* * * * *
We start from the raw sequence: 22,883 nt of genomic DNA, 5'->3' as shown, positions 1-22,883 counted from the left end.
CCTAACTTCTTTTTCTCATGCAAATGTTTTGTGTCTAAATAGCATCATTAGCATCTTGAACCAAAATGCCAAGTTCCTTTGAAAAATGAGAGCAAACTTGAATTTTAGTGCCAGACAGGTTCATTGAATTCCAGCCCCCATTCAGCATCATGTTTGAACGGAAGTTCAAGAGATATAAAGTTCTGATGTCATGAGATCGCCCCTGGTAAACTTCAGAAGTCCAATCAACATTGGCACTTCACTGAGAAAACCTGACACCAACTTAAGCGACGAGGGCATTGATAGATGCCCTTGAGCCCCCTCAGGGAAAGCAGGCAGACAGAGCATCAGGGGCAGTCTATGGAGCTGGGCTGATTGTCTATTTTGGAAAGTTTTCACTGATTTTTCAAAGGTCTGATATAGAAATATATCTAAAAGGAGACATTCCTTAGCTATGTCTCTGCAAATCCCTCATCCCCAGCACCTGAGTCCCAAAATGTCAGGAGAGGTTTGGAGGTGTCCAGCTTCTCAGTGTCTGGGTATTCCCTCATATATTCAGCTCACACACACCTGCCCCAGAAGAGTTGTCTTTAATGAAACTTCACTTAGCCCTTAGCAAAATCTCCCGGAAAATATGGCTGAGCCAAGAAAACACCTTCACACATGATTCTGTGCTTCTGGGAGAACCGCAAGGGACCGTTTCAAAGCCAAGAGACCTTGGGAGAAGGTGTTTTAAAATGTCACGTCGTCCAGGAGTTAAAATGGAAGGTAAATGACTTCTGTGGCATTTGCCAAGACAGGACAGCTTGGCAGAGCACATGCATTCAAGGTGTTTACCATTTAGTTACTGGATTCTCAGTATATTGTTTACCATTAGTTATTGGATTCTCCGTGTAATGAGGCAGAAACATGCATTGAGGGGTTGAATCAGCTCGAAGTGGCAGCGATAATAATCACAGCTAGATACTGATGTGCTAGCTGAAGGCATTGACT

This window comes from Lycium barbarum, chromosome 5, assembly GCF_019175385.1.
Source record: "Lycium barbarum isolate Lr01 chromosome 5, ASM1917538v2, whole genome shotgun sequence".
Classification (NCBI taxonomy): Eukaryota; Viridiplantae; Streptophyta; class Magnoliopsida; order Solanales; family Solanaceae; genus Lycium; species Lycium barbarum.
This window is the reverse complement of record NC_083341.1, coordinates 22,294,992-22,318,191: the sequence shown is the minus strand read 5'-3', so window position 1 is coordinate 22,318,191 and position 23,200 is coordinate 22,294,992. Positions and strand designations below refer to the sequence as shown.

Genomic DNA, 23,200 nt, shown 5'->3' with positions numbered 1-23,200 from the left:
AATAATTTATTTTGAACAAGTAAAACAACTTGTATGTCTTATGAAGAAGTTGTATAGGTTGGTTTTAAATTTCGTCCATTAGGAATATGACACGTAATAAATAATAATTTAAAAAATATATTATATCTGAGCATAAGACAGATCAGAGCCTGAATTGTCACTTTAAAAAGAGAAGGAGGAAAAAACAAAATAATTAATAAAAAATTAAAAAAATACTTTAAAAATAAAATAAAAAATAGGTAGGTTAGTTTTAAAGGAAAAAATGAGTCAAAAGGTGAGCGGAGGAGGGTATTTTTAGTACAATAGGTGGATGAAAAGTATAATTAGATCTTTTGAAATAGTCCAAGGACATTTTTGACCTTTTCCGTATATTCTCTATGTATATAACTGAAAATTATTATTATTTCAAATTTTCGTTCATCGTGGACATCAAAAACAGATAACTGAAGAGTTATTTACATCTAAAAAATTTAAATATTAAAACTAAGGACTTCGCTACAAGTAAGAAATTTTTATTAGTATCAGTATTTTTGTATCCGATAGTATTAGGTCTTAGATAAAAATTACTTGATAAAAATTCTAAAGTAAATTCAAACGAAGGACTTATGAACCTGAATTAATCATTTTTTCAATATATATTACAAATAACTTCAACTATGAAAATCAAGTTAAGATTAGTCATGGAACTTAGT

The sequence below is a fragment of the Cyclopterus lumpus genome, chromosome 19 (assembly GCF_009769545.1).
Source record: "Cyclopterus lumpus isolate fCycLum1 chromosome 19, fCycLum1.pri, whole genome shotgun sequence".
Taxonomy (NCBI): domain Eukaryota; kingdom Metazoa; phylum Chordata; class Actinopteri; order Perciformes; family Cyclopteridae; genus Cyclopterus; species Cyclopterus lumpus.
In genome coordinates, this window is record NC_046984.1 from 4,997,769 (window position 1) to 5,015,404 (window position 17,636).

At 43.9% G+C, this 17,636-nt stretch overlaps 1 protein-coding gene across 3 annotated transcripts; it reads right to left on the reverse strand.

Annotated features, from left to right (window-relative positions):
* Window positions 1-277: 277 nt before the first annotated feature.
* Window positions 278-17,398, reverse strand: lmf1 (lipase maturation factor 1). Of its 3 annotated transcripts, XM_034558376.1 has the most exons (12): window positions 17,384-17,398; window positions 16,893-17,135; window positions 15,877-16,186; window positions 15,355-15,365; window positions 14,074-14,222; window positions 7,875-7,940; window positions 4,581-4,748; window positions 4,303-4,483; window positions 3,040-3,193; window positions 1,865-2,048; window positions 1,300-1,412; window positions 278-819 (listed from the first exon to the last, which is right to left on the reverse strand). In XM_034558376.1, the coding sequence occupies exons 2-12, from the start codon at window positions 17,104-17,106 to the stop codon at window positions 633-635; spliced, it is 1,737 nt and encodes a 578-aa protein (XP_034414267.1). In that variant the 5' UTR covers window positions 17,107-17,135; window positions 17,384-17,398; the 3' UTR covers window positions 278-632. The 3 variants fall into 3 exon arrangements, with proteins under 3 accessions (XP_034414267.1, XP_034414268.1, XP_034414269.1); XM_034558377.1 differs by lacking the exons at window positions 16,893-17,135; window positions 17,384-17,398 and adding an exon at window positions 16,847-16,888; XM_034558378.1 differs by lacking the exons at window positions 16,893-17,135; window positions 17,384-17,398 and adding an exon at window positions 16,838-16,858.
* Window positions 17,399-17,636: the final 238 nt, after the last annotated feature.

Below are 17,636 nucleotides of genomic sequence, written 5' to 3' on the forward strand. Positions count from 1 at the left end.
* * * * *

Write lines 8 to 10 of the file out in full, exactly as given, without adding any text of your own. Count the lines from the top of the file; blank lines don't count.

AATAATTTATTTTGAACAAGTAAAACAACTTGTATGTCTTATGAAGAAGTTGTATAGGTTGGTTTTAAATTTCGTCCATTAGGAATATGACACGTAATAAATAATAATTTAAAAAATATATTATATCTGAGCATAAGACAGATCAGAGCCTGAATTGTCACTTTAAAAAGAGAAGGAGGAAAAAACAAAATAATTAATAAAAAATTAAAAAAATACTTTAAAAATAAAATAAAAAATAGGTAGGTTAGTTTTAAAGGAAAAAATGAGTCAAAAGGTGAGCGGAGGAGGGTATTTTTAGTACAATAGGTGGATGAAAAGTATAATTAGATCTTTTGAAATAGTCCAAGGACATTTTTGACCTTTTCCGTATATTCTCTATGTATATAACTGAAAATTATTATTATTTCAAATTTTCGTTCATCGTGGACATCAAAAACAGATAACTGAAGAGTTATTTACATCTAAAAAATTTAAATATTAAAACTAAGGACTTCGCTACAAGTAAGAAATTTTTATTAGTATCAGTATTTTTGTATCCGATAGTATTAGGTCTTAGATAAAAATTACTTGATAAAAATTCTAAAGTAAATTCAAACGAAGGACTTATGAACCTGAATTAATCATTTTTTCAATATATATTACAAATAACTTCAACTATGAAAATCAAGTTAAGATTAGTCATGGAACTTAGT

The sequence below is a fragment of the Cyclopterus lumpus genome, chromosome 19 (assembly GCF_009769545.1).
Source record: "Cyclopterus lumpus isolate fCycLum1 chromosome 19, fCycLum1.pri, whole genome shotgun sequence".